Super Bowl pushes NY sports wagering near $2.5B mark

PHOTOGRAPHER:

Patrons sit in the sports betting parlor at Rivers Casino & Resort in Schenectady on Nov. 12.

SCHENECTADY — A whopping $2.45 billion was bet electronically in New York on sporting events in the first five weeks of mobile sports wagering, up through Super Bowl Sunday.

The first month of legal mobile sports wagering in New York was the highest one-month performance ever, for any state, Gov. Kathy Hochul announced last week, before the week leading up to the big game was tallied.

All those wagers resulted in $154 million of gross gaming revenue for the sportsbook operators, which will mean $78.5 million in tax collections for New York, which has the highest tax rate on mobile wagers in the nation.

“Over the past month, we’ve seen how mobile sports wagering can be an economic engine for New York, driving significant funding to our schools, youth sports, and so much more,” Hochul said in a prepared statement last week.

Mobile sports wagering began in New York on Jan. 8 and bettor activity has been influenced in ways that may prove unique or unsustainable: 

  • There is a novelty factor — bettors created 1.76 million unique accounts and placed 187 million wagers in New York in the first month;
  • The NFL postseason, which is so popular with gamblers, was in progress when mobile wagering started but ended with the Super Bowl;
  • Promotional giveaways by electronic sportsbook operators — “We’ll match your first deposit with a Free Bet up to $1,500 When You Deposit at Least $50” — are not quantified in reporting by the state Gaming Commission, but are potentially a significant profit drain for operators.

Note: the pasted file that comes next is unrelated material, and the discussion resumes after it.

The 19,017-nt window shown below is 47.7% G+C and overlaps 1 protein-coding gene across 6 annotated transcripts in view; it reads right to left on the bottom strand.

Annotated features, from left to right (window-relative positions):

In-person sports wagering at New York’s four non-Indian casinos amounts to a fraction of the new electronic wagering. These  in–person wagers at the four retail sportsbooks are down 19.6% on average per week since the mobile alternative became available.

Rivers Casino Schenectady, where the sportsbook so far this fiscal year has seen almost as much money wagered as the other three sportsbooks combined, is down 21.4%, from an average of $1.76 million a week up to Jan. 2 to $1.36 million from Jan. 3 through Feb. 13.

Rush Street Interactive operates the retail sportsbook at Rivers Casino Schenectady and also operates a mobile platform under its own name. Both Rush Street Interactive and Rivers are owned by Rush Street Gaming of Chicago.

Meanwhile, Rush Street Interactive has lagged behind most of its competitors, with $1.9 million in gross gaming revenue on $52.4 million worth of wagers.

Caesars Sportsbook, by contrast, realized $70.5 million in gross gaming revenue on $809.9 million worth of wagers through Feb. 13. FanDuel was close behind on wagers, at $807.5 million, but realized only $27.5 million out of it in gross gaming revenue. 

The state will use tax revenue from sports wagering for K-12 education, property tax relief, youth sports and treatment of problem gambling, which advocates say is likely to increase due to the availability of mobile sports wagering anytime and anywhere.

Chinazo Cunningham, commissioner of the New York state Office of Addiction Services and Supports, said in a news release: “OASAS is committed to ensuring that individuals and families in need of assistance for problem gambling have access to all available supports and resources in our state. The revenue from the launch of mobile sports gambling will provide much-needed financial support to problem gambling prevention, treatment and recovery services.”

By John Cropley

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